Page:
New research suggests that almost half of Scots (48%) agree the pandemic has provided an opportunity to make Scotland’s economy stronger and fairer.
The survey suggests that under 35 year olds more even more likely to agree (59%), while 64% said that the pandemic has already made their business more socially responsible.
When asked what should be the top priority for businesses in future, three out of four people said protecting jobs (74%), followed by staff wellbeing (67%) and creating innovative solutions to problems (53%).
The survey, which had more than 1,230 respondents, was commissioned by Co-operative Development Scotland (CDS), the arm of Scotland’s enterprise agencies that supports company growth through employee ownership and co-operative business.
CDS is launching a new campaign to showcase the role inclusive business models can play in helping make Scotland a fairer, stronger and more democratic economy.
Head of Co-operative Development Scotland Clare Alexander said: “While discussions on the social aspects of the economy have become more vocal in recent years, COVID-19 has undoubtedly fuelled its relevance and urgency.
“The world has been shaken, many of our norms have been questioned and as this survey shows, there is a desire not to return to life as before.
“Business leaders have prioritised wellbeing, communities have responded to help and support each other and new and innovative ways of being economically viable have come to the fore.
“There has also been a focus on a collective, rather than individual, call to action.
“Employee ownership, community ownership and consortium co-operatives are effective examples of plural ownership that can help us drive that necessary change across our business communities and support is available to make it happen.”
An employee-owned business is one in which the employees hold the majority of the shares, either directly or through an employee ownership trust.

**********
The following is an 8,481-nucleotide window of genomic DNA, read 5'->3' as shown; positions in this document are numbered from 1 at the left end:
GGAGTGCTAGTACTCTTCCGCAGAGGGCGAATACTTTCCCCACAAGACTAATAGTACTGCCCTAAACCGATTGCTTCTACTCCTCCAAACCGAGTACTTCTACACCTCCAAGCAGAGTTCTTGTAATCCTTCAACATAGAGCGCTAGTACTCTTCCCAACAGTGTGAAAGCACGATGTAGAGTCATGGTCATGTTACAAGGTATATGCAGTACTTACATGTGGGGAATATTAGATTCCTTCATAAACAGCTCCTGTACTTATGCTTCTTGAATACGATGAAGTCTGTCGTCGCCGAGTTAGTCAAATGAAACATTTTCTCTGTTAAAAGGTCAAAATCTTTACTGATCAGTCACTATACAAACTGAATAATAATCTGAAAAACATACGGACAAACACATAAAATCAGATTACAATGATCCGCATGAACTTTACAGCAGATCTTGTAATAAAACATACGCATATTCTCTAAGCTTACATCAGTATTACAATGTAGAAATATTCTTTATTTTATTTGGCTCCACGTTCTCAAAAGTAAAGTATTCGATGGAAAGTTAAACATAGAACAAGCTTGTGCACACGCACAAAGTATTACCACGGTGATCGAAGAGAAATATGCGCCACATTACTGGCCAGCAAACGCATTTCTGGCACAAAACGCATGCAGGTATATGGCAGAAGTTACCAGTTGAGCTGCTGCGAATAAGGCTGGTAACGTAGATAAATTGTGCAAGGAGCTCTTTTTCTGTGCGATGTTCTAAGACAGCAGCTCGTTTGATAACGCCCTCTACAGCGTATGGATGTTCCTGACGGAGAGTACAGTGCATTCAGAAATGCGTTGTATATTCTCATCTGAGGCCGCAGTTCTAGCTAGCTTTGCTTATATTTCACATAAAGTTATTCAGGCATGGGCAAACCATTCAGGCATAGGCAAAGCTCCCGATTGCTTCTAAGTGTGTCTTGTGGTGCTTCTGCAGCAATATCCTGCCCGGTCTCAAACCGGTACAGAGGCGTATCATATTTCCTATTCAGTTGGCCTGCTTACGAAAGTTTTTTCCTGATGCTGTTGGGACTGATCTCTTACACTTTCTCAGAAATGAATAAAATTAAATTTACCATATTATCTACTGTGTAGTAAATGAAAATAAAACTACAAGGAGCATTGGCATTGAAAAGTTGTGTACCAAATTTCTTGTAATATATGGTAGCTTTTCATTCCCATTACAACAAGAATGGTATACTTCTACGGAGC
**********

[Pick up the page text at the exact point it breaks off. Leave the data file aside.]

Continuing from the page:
CDS said that selling to employees allows owners to manage their exit and achieve fair value while safeguarding the long-term future of the company.
Employee ownership gives employees a meaningful stake in their organisation together with a genuine say in how it is run.
Clare Alexander said: “Evidence shows employee-owned businesses consistently outperform in terms of improved business resilience during times of economic crisis. They tend to be more productive with higher levels of staff engagement and wellbeing, particularly relevant during a time in which people are spending more time working from home.”
One of the most recent businesses to transition to employee ownership was product design company Shore which announced its transition to employee ownership in September, with more than 30 members of staff given a stake in the business.
The company, which operates from Leith in Edinburgh, designs, engineers and develops drug delivery products, diagnostic devices and medical training products.
It has a huge global customer base with more than 80% of its customers in the US, EU, Switzerland and Japan.
Its clients include some of the world’s biggest medical and pharmaceutical companies such as Johnson & Johnson, Amgen, Smith & Nephew, Eli Lilly and Ypsomed.
Shore was founded in 2003 by current owner and managing director Nick Foley.
Foley wanted to plan for his eventual exit by considering succession options early, therefore allowing for a smooth transition.
He wanted a solution that would ensure the business remained independent and retained the company’s strong values and culture.